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Thursday, January 26, 2012

The Sun writing lies again!

The Sun writing lies again!

Court of Human frights

David Cameron's blast at Europe's daft judges

DAVID Cameron yesterday blasted European judges in Strasbourg for crazy rulings that could leave Britain open to terrorist outrages.

He launched a blistering attack on frightening decisions from the European Court of Human Rights — such as its BAN on Britain deporting hate preacher Abu Qatada.

The PM said it left the Government unable to "fulfil our duty to our law-abiding citizens to protect them".

In a keynote speech to the Council of Europe in Strasbourg, Mr Cameron bluntly accused the court of sabotaging the UK's war on terror.

He also unleashed a broadside at rulings on illegal migrants — saying the court acted like an "immigration tribunal" — and prisoners' rights.

Mr Cameron's uncompromising message enraged many in his audience of European parliamentarians.

The Court's president Sir Nicolas Bratza — who blasted Mr Cameron this week — even snubbed an invitation to meet him, saying he was "busy".

But Mr Cameron is furious at convicted criminals and terrorists using the ECHR to torpedo UK court decisions. Britain loses three out of four cases taken to the ECHR.

The PM was unapologetic about condemning the ruling on Abu Qatada.

Britain jumped through every hoop and even won pledges that Qatada would not be tortured if he was sent back to Jordan.

Mr Cameron said: "The problem is that you can end up with someone who has no right to live in your country, who you are convinced — and have good reason to be convinced — means to do your country harm.

"Yet there are circumstances in which you cannot try them, you cannot detain them and you cannot deport them.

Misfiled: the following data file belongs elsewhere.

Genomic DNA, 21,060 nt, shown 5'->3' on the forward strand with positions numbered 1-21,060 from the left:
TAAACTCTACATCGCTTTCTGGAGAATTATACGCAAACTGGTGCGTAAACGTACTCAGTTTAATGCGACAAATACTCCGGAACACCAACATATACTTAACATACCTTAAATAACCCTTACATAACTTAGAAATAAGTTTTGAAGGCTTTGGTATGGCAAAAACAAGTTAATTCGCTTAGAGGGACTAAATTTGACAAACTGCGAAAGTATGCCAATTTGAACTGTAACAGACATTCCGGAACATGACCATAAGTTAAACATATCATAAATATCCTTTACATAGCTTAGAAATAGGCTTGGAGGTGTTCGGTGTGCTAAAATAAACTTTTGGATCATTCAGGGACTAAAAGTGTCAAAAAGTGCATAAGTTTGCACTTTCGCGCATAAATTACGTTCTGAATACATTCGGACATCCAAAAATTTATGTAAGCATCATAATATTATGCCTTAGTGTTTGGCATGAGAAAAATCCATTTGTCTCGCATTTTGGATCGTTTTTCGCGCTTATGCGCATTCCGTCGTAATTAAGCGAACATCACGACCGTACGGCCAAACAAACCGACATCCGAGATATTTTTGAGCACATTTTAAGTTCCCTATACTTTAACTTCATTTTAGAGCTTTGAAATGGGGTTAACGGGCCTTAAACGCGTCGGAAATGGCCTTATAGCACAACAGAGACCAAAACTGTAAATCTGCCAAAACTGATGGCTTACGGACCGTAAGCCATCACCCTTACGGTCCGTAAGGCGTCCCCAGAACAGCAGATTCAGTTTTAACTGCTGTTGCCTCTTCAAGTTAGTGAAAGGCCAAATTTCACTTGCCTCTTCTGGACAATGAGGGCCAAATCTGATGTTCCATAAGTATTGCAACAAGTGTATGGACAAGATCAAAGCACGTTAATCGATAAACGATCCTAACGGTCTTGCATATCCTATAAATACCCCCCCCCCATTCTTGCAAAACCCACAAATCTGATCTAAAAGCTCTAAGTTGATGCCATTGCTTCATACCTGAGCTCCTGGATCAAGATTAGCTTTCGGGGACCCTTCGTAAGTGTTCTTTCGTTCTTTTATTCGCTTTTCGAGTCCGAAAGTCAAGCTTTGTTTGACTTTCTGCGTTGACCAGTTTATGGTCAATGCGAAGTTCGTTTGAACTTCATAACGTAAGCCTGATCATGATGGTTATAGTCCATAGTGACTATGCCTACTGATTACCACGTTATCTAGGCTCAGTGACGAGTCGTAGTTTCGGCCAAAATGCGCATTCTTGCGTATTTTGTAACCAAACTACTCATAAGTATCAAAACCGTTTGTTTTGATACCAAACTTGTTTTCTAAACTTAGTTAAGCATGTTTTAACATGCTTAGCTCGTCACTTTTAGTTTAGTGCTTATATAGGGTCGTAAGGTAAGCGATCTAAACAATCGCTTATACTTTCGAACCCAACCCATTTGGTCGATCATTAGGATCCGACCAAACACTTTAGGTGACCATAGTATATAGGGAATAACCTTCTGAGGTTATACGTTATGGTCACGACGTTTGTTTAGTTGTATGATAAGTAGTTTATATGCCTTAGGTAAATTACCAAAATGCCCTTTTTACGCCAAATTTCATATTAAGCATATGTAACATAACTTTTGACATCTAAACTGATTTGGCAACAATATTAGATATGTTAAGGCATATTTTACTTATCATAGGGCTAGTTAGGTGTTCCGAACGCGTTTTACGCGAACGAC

"So having put in place every possible safeguard to ensure that ECHR rights are not violated, we still cannot fulfil our duty to our law-abiding citizens to protect them."

The court was also guilty of trampling over British decisions on immigration and prisoners' votes, said the PM.

On immigration, he said the court is "too ready to substitute its judgment for that of reasonable national processes".

The PM said: "In other words, it should not see itself as an immigration tribunal."

He also said the court should respect Parliament's view that prisoners should not be able to vote.

Mr Cameron declared: "At the heart of this concern is not antipathy to human rights, it is anxiety that the concept of human rights is being distorted. It is in danger of slipping from something noble to something discredited — and that should be of deep concern to us all."

He slammed the way the court had let itself be swamped by potty cases.

In one example someone sought 90 euros compensation because their bus journey from Bucharest to Madrid had been uncomfortable. Mr Cameron called on Strasbourg to stop acting like a "small claims court" and start slashing the growing backlog of more than 160,000 cases.

Just 45,000 cases faced the court in its first 40 years — but in 2010 alone it was asked to consider 61,300 applications.

The PM wants a new British Bill of Rights to replace Labour's Human Rights Act.